Radon Mitigation Systems

Radon is a carcinogenic, or cancer-causing, gas that forms when uranium, radium, or thorium breaks down in soil and rock. Due to its lack of color and odor, it is impossible for humans to detect. Initial contact with the gas can cause breathing difficulties and health issues, but prolonged exposure has been linked to lung cancer. Radon can occur in any type of home anywhere in the country and seeps up through cracks in concrete and almost every kind of building material. A build-up of this gas inside a home accelerates the damage it can cause, so testing and mitigation are crucial. 

What is Radon Mitigation? 

Radon Mitigation is any system used to prevent the gas from entering the home or dispersing the build-up so levels drop below their ability to cause harm. These systems utilize some form of ventilation to redirect radon gasses and prevent a buildup of harmful levels in enclosed spaces. The type of mitigation system that you use depends on the foundation structure of your home, and you can utilize a combination of systems if your home has more than one type of foundation, which is not uncommon. Some systems can be installed during the home’s construction and be built-in, and you can add some after the fact. You can do some repairs to an older home to reduce the amount of radon that can leak into the house. 

Benefits of Radon Mitigation

The primary benefit of radon mitigation is that it reduces the risk of lung cancer in individuals in the home. Radon exposure is the number 1 cause of lung cancer in non-smokers, responsible for between 15,000 and 22,000 lung cancer deaths every year in the US. Damage from radon exposure cannot be detected explicitly through medical tests until the cancer symptoms begin showing, and by then, it is too late, and the damage is done. This is why detection in the home and mitigation systems should not be overlooked. All new home buyers should include radon testing as a part of the general inspection if the seller has not done their due diligence and provided recent test results. Homes with installed radon mitigation systems should still be tested every two years and anytime the building undergoes significant alteration, especially at ground level.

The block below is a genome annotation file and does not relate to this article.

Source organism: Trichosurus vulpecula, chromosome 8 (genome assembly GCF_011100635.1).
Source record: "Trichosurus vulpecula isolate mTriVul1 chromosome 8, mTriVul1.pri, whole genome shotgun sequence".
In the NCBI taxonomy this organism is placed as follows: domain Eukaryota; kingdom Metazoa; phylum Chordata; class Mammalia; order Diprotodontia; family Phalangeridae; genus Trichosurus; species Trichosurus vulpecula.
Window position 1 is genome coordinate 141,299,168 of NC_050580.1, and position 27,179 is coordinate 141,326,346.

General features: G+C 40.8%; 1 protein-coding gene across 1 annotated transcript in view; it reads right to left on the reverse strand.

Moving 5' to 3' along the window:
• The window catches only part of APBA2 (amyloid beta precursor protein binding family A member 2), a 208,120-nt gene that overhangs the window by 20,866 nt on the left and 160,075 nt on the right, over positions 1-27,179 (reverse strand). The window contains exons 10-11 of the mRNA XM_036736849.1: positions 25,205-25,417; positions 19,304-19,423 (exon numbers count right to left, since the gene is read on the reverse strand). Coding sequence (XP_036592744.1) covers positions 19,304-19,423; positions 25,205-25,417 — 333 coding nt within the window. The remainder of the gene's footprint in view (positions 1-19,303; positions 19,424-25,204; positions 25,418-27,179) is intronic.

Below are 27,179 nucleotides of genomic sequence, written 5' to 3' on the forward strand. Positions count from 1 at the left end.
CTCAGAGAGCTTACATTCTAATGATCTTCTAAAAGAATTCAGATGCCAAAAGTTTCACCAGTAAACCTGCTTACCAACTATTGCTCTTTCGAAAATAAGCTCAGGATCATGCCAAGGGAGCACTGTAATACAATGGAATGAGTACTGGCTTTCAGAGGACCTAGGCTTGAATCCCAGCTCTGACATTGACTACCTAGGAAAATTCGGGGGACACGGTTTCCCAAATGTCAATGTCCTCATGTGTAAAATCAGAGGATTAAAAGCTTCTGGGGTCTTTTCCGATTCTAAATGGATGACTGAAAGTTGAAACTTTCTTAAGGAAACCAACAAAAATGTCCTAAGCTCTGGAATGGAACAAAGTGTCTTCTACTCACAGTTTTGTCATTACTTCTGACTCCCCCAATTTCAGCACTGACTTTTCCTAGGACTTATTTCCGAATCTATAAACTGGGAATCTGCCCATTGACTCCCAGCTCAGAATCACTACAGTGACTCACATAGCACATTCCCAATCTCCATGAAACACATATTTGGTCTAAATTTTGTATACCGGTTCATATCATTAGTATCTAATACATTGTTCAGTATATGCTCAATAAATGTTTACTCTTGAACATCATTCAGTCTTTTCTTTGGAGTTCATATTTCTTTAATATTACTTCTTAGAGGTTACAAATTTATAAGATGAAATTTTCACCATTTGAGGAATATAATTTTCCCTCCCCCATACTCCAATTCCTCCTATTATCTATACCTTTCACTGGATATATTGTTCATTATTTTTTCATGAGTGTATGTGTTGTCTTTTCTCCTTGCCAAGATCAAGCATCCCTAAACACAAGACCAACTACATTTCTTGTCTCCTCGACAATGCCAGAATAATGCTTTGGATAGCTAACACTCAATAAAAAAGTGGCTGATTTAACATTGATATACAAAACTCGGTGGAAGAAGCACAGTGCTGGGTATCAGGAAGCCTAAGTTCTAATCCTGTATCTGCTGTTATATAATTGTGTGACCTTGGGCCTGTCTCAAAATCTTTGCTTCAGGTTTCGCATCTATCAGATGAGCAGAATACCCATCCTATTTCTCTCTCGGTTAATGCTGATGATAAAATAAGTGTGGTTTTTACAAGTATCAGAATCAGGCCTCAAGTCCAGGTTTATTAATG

Radon Mitigation Systems

Different systems are used based on how the home was initially built. Still, they all work in similar ways to disperse radon or prevent it from entering a home entirely. 

Radon Mitigation in Crawlspaces

In homes with a space between the soil that radon will seep from and the home floor, a submembrane suction system is used. First, a virtually impenetrable polyethylene sheet is put down to cover the soil and sealed to the walls. The radon underneath is then vented outdoors through a pipe. Once the radon reaches open air, the radon dissipates and is no longer at a harmful concentrated level. In some cases, due to the size and shape of the crawlspace, the sheet and suction method is not deemed necessary, and either active or passive ventilation is added to reduce radon levels. This is done with fans or by installing additional vents in the space to prevent buildup. 

Radon Mitigation in Basements

Basements are usually formed by pouring concrete directly onto graded soil. In these cases, sub-slab-depressurization is done by drilling a hole through the concrete into the soil and then a pipe is attached to direct the released gasses outdoors. Some basements are already fitted with a sump pump designed to drain water that accumulates below the concrete, and you can add a radon suction pipe to the already existing system. 

Radon Mitigation in Homes